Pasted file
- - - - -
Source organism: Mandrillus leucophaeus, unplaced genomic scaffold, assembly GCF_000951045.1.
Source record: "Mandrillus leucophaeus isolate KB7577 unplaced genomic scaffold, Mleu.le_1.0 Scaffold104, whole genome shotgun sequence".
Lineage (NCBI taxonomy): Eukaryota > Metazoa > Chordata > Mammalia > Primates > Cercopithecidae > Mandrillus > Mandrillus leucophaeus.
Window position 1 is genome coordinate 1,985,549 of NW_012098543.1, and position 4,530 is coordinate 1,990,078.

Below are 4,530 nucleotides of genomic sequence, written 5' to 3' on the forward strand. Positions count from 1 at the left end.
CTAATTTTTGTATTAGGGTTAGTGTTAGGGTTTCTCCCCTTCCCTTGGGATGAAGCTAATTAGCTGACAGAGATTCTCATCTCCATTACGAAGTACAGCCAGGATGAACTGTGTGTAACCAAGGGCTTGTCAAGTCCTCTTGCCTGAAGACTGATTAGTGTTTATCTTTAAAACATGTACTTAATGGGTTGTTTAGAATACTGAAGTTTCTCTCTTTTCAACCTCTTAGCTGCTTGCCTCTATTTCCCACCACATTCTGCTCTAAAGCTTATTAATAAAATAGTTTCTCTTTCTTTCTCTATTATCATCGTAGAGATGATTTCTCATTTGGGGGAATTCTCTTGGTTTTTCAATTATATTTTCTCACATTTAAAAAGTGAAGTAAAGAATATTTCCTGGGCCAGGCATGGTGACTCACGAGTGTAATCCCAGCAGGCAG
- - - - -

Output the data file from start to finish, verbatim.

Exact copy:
Source organism: Mandrillus leucophaeus, unplaced genomic scaffold, assembly GCF_000951045.1.
Source record: "Mandrillus leucophaeus isolate KB7577 unplaced genomic scaffold, Mleu.le_1.0 Scaffold104, whole genome shotgun sequence".
Lineage (NCBI taxonomy): Eukaryota > Metazoa > Chordata > Mammalia > Primates > Cercopithecidae > Mandrillus > Mandrillus leucophaeus.
Window position 1 is genome coordinate 1,985,549 of NW_012098543.1, and position 4,530 is coordinate 1,990,078.

Below are 4,530 nucleotides of genomic sequence, written 5' to 3' on the forward strand. Positions count from 1 at the left end.
CTAATTTTTGTATTAGGGTTAGTGTTAGGGTTTCTCCCCTTCCCTTGGGATGAAGCTAATTAGCTGACAGAGATTCTCATCTCCATTACGAAGTACAGCCAGGATGAACTGTGTGTAACCAAGGGCTTGTCAAGTCCTCTTGCCTGAAGACTGATTAGTGTTTATCTTTAAAACATGTACTTAATGGGTTGTTTAGAATACTGAAGTTTCTCTCTTTTCAACCTCTTAGCTGCTTGCCTCTATTTCCCACCACATTCTGCTCTAAAGCTTATTAATAAAATAGTTTCTCTTTCTTTCTCTATTATCATCGTAGAGATGATTTCTCATTTGGGGGAATTCTCTTGGTTTTTCAATTATATTTTCTCACATTTAAAAAGTGAAGTAAAGAATATTTCCTGGGCCAGGCATGGTGACTCACGAGTGTAATCCCAGCAGGCAG